This has been one hell of a weekend. On Friday night my wife and I were in Houston, Texas. We survived Ike intact; I'm fine, Mr$. Bonddad is fine, all three dogs are fine and the house is fine. However, I am currently in Austin, Texas for the week.
Then I wake up and find out Lehman and Merrill Lynch are no longer going concerns on Wall Street. And this is a few weeks after the "free market" U.S. nationalizes its mortgage industry.
Let's back up a bit and see how we got here. Advance warning: this will be long and fairly complicated, so get a cup of coffee now (actually, get the pot ready).
A few weeks ago, I wrote an article titled, "An extended shallow near recession." This was a riff off a comment made by one of the people who writes at Angry Bear. The point is this expansion has not felt like a real expansion. Job growth has been the weakest of any expansion since 1960. Real median household income is now at the same level it was in 2001. (Please see The Bush Boom Was A Complete Bust.) Combined these elements tell us the economy is doing very poorly. These two points also tell us there is at least one fundamental problem with the economy if not more.
So -- let's look at am important fundamental issue with the US economy. At the beginning of this expansion the US savings rate was right around 2%. Here's a graph from the St. Louis Federal Reserve:
Here's what this figure means. An economist defines savings as all the money left over after a person spends money on everything else. In other words, after a person has paid their bills and mortgage and bought all their other stuff (clothes, restaurants etc...) the left over money is "savings". The assumption here is people buy stuff and then save whatever is left. The point with this data is at the beginning of this expansion people were already spending just about everything they made.
Let's add in two more data points. Personal consumption expenditures increased for the duration of this expansion. According to the Bureau of Economic Analysis, real personal consumption expenditures increased from a level of 104.128 to 123.931. So people kept spending. At the same time, incomes have been stagnant for the vast majority of the US population.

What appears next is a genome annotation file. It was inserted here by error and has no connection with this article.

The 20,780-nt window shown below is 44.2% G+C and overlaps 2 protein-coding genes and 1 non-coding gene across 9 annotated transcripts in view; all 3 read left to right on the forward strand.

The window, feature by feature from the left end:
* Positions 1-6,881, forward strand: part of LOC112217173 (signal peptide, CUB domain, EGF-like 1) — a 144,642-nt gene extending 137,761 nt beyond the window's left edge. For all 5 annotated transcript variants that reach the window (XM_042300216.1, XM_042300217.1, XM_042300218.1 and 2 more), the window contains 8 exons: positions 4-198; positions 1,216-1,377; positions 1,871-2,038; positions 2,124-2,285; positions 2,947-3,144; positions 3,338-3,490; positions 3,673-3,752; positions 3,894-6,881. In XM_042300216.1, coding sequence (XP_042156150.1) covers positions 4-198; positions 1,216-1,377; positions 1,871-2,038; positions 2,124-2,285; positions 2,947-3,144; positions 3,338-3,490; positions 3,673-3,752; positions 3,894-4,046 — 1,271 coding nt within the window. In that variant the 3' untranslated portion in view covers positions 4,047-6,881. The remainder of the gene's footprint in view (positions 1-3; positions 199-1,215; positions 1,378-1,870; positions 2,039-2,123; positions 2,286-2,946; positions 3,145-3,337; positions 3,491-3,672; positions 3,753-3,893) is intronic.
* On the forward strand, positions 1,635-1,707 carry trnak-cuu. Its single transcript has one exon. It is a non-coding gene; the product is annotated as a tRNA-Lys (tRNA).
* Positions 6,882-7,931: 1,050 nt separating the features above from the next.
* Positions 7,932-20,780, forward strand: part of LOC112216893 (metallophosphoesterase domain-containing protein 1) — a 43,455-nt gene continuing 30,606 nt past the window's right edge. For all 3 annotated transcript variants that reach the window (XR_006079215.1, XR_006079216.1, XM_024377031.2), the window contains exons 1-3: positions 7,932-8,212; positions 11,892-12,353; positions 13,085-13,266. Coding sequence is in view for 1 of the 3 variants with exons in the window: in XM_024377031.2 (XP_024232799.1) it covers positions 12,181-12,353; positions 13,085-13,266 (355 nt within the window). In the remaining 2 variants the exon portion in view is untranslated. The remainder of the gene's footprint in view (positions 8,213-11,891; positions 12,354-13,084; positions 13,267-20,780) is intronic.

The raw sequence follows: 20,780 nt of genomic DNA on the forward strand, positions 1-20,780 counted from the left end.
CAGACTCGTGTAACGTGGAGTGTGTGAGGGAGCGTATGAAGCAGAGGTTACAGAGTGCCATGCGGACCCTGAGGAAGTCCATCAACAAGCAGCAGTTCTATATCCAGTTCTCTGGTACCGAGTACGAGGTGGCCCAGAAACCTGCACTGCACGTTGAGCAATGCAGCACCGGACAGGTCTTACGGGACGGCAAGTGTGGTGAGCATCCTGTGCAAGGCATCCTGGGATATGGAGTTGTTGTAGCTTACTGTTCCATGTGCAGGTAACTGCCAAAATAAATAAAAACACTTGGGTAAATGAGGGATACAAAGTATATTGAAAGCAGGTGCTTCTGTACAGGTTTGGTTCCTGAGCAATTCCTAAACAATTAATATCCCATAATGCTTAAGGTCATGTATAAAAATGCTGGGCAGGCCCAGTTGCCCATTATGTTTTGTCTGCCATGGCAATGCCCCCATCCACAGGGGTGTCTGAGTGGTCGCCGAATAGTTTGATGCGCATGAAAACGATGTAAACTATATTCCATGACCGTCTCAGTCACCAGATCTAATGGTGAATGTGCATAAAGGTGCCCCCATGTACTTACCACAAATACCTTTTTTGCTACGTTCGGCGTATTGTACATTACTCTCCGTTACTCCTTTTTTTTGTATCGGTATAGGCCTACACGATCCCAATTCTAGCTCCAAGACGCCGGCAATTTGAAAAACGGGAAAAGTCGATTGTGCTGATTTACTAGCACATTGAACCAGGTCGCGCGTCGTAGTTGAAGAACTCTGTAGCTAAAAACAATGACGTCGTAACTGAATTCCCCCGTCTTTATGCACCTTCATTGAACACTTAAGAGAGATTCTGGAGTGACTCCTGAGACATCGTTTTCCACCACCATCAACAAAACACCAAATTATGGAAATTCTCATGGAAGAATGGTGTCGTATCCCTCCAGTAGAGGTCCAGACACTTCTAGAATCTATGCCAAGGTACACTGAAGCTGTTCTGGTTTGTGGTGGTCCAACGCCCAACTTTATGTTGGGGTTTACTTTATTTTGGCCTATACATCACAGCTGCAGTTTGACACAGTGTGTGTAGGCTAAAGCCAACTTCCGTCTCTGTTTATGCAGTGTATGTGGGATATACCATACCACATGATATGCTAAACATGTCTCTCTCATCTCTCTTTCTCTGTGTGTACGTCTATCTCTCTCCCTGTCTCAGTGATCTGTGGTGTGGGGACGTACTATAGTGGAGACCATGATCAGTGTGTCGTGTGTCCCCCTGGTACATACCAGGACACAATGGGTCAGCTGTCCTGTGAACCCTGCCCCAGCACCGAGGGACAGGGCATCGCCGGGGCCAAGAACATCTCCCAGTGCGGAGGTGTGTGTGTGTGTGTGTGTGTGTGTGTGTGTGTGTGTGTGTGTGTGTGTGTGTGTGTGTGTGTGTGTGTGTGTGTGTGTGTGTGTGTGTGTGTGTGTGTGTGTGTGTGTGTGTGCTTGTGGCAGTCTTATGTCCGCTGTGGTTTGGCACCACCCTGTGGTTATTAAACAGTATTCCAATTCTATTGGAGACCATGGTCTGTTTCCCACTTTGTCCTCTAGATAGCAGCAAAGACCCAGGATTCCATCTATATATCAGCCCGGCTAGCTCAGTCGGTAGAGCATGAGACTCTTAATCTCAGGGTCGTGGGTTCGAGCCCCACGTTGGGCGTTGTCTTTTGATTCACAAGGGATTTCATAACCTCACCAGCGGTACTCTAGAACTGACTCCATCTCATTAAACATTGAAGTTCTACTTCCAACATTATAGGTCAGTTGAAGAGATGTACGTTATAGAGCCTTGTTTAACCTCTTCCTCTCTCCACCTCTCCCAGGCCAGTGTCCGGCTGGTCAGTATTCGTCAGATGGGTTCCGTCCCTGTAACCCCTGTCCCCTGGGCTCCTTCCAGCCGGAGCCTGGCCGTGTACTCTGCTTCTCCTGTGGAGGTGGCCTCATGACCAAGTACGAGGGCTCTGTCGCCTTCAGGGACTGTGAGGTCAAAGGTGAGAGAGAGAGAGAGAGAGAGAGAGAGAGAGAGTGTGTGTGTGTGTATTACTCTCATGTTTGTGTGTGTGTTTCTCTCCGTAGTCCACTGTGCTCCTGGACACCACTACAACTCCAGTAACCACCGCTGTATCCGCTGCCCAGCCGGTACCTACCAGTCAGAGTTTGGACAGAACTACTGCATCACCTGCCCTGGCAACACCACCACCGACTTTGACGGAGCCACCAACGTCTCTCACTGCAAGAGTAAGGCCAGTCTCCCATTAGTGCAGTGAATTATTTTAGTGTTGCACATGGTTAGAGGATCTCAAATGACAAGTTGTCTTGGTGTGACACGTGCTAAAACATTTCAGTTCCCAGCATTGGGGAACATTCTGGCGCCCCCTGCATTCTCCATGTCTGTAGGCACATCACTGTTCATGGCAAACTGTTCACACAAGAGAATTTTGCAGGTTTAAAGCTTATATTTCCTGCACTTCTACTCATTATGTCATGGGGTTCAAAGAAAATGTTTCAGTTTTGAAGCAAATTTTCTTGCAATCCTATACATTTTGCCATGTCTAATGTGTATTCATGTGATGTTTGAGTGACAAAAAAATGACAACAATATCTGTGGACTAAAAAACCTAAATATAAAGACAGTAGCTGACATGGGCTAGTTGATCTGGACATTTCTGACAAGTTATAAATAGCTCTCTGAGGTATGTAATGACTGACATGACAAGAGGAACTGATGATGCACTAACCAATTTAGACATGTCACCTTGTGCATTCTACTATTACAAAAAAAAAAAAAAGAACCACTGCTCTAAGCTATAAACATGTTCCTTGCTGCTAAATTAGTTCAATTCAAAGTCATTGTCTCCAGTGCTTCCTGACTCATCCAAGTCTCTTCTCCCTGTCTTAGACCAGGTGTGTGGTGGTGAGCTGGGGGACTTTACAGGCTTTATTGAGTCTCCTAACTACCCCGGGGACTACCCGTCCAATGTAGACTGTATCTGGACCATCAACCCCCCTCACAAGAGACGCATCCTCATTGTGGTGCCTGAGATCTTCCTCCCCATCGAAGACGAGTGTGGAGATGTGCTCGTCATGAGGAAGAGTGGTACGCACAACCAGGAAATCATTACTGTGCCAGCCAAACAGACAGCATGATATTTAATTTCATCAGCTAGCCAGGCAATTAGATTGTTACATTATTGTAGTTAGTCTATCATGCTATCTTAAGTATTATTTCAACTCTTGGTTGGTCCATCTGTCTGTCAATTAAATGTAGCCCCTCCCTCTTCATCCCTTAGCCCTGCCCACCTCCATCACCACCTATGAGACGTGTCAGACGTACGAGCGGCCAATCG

Workers with professional degrees, such as doctors and lawyers, were the only educational group to see their inflation-adjusted earnings increase over the most recent economic expansion, adding to the concern that the economy has benefited higher-earning Americans at the expense of others.
Workers in every other educational group -- including Ph.D.s as well as high school dropouts -- earned less in 2007 than they did in 2000, adjusted for inflation, according to data from the Census Bureau. Data don't include 2008 earnings.
This same data is born out in the Census Bureau's real median household income:
So let's sum up. Real (inflation adjusted) incomes for the vast majority of Americans declined this expansion. At the same time, people were already spending most of their incomes at the beginning of this expansion yet they continued to increased their spending for the duration of this expansion. Where did all of the new money for increased spending come from?
Tons of debt. At the beginning of this expansion total household debt outstanding stood at $7.6 trillion. That current figure is $13.9 trillion. That's an increase of 82%. To place that figure in perspective, total household debt outstanding is now almost as large as total US GDP. All of that does not exist in a vacuum; it has to go somewhere. And that's where we get to the current problems in the markets.